Election skirmish fractures Spring Hill civic group
By JEFFREY S. SOLOCHEK, Times Staff Writer
SPRING HILL -- Dick Keller strode to the microphone Friday evening and glanced around the Spring Hill Civic Association meeting hall.
"I am the new president of the association, and I am a little bit concerned about that right now," Keller said to the 25 members who remained. "The time has come to put the recent politics of the association behind us, move forward under the new board and get to the business that we were elected to do."
Outside, a similar number of members fumed and shouted angrily about how their voting rights had been violated. Brian Moore, who won the election in November but was ousted by the board as ineligible, should have been the group's president, they contended.
"This is a kangaroo court!" Moore yelled as he and his supporters left the hall in protest of Keller's selection as president. "It's undemocratic!"
While the new board took office and pledged to move ahead with reforms and unity, the folks in the parking lot talked about creating a new civic association more closely aligned with their views.
So stood this once-influential organization, which boasted close to 1,800 members only a decade ago, after its tumultuous installation ceremony for 2002. Observers wondered if the rift could heal, or whether it would kill the association once and for all.
Louise Andryusky, a longtime member, called for peace.
"I would really hate to see this organization dissolve because no one can get along with one another. That's a disgrace for people our age," she told the membership. "We need a community out here."
The meeting was anything but that.
After a moment of silence in memory of former association president Jim McLaughlin, outgoing president Bill Fagan offered an angry, defensive speech about how he and his board worked to overhaul the group's finances and take the association in a new direction. Moore and a handful of others did not help, Fagan said, but they willingly criticized and even drove off dedicated volunteers.
"Yes, there's a wolf at the door," he said.
Fagan opened the floor to comments, and immediately some members began to question how the board unilaterally could remove Moore as president.
"We are the people in here now. We want to have a say in this. Not some executive committee," said George McFall. "Let's operate as a group and vote as a group, not have a dictatorship and say, "Dick Keller is going to be your president.' He's not my president! I voted for Brian Moore!"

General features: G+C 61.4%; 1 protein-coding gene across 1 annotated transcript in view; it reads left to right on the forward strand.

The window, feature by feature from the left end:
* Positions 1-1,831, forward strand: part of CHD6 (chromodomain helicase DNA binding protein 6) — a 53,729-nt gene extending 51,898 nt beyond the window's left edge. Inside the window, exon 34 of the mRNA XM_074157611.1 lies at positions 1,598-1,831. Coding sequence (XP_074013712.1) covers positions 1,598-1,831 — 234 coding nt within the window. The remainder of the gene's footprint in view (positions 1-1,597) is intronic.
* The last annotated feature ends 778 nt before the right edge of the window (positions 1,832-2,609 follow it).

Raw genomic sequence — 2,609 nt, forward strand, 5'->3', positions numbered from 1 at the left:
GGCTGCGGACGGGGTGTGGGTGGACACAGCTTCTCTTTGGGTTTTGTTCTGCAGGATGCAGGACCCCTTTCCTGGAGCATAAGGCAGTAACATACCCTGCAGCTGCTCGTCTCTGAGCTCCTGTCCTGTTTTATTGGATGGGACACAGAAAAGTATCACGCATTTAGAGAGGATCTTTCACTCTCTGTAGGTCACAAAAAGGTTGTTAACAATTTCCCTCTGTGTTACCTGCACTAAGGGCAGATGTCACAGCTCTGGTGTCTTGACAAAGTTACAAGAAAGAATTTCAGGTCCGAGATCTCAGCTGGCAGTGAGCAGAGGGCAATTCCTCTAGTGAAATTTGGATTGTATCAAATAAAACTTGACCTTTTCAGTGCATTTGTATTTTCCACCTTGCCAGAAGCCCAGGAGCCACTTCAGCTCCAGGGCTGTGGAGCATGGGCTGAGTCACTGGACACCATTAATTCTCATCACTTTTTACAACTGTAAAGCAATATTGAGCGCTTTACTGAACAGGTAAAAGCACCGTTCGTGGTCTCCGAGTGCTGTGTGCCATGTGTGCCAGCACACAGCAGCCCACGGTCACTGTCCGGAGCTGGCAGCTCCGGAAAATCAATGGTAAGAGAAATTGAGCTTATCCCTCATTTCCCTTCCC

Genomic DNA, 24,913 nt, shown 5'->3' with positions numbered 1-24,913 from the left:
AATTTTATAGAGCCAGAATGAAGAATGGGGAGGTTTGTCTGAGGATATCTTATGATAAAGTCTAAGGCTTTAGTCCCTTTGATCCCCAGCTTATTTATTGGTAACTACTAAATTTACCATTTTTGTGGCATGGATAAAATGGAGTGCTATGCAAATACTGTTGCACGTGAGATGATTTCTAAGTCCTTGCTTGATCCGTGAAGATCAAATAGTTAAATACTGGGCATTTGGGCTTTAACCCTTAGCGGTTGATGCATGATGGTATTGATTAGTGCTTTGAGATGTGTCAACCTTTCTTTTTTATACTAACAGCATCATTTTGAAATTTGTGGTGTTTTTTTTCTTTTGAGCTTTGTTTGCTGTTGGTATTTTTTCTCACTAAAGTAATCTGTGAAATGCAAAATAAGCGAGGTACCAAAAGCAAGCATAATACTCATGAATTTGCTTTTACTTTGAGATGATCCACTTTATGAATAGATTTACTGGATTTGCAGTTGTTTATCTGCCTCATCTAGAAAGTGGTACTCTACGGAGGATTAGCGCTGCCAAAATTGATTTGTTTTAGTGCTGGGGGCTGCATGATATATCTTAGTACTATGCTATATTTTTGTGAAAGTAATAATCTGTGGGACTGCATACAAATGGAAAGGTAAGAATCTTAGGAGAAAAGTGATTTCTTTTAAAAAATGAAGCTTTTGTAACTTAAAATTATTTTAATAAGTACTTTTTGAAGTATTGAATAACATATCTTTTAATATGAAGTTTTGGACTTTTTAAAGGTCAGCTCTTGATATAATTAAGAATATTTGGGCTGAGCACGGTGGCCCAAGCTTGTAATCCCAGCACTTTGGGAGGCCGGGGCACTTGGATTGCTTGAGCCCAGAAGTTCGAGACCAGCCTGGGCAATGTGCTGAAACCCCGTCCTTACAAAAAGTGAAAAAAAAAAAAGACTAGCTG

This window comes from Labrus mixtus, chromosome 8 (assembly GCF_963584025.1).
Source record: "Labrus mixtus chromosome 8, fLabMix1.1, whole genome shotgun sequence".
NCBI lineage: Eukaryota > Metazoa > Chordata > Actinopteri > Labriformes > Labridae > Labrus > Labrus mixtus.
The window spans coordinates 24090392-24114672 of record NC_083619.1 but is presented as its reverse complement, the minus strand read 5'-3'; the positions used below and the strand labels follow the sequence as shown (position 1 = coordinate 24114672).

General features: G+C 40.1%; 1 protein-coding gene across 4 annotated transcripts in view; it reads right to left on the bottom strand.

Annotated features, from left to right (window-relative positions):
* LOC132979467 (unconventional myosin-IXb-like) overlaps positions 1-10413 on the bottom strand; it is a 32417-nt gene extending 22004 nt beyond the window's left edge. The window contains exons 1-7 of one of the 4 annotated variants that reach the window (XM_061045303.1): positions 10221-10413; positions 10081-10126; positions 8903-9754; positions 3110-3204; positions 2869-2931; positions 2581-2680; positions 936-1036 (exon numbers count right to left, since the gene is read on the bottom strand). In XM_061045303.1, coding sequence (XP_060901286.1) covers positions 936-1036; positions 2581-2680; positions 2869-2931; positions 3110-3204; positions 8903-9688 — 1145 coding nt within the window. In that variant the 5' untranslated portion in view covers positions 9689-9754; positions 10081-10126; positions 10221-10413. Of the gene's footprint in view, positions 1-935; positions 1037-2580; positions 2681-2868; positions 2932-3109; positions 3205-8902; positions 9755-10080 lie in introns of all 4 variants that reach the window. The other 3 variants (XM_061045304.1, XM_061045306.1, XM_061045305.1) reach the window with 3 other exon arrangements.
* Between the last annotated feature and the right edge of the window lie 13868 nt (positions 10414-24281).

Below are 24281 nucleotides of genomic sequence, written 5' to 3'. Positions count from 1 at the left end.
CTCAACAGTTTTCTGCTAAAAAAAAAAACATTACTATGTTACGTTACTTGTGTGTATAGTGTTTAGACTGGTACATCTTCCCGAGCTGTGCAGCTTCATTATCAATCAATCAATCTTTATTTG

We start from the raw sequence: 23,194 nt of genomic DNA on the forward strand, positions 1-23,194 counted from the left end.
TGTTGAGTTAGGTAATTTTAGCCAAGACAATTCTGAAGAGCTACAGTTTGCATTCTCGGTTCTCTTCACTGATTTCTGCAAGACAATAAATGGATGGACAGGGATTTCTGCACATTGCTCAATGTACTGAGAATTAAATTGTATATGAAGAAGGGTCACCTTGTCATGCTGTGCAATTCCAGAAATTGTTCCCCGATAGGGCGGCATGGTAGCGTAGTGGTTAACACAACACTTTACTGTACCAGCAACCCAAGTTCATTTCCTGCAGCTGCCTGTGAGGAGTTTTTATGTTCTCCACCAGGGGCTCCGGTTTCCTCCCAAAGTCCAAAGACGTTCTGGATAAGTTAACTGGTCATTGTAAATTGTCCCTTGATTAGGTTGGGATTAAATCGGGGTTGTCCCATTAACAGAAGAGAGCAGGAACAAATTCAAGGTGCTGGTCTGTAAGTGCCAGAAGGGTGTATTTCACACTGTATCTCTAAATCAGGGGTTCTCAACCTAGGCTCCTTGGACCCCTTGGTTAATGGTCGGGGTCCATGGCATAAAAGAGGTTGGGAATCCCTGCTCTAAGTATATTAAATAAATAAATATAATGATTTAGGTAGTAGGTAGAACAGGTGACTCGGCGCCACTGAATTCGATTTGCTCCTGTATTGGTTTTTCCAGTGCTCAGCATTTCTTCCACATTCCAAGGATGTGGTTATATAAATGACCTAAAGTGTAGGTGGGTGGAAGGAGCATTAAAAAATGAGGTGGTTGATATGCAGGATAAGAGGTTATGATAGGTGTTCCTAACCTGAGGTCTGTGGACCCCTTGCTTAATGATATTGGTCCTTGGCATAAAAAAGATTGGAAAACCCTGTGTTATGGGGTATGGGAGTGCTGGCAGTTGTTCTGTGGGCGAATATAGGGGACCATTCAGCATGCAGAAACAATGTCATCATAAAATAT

The room was filled with words on top of words, as members attempted to shout down one another. The association's lawyer, Patricia Barwick, offered explanations.
The official reason for Moore's ouster was that the bylaws do not allow a political office holder to serve on the association's board, and Moore was a member of the Reform Party executive committee. Moore resigned on Jan. 7, but that was not good enough for the board, which held that he was not qualified to hold office on Jan. 1, when his term was to have begun.
But Barwick's words served to only further rile those intent on pushing Moore's presidency. Moore himself accused the board of several bylaws violations.
The atmosphere grew increasingly heated, to the point where Fagan and Moore stood about 15 steps apart, shouting at each other. Fagan threatened to throw Moore out of the room if he did not stop talking.
Fagan then called for a vote whether to conduct a new election or to install the officers as presented. In the end, there would be no new election.
"The issue was simply this," Fagan said afterward. "Brian was not eligible to be the president of the civic association."
In a telephone interview later, Moore called Fagan a tyrant, and said the club that remained behind had indicted itself with its undemocratic behavior.
"I said I will not go to the courts," he said. "I have to rely on public opinion now. . . . In my opinion, it's the death knell of this organization."
Keller said he hoped Moore was wrong.
"I'm sure all these people will cool down," Keller said, adding that he supported many of Moore's ideas and planned to initiate them himself. "He should have just backed down."
The new slate of officers is: Keller, president; Ki Hill, first vice president; Bruce Butler, second vice president; Erin Milam, treasurer; Paul Morales, assistant treasurer; and Grace Morales, recording secretary.
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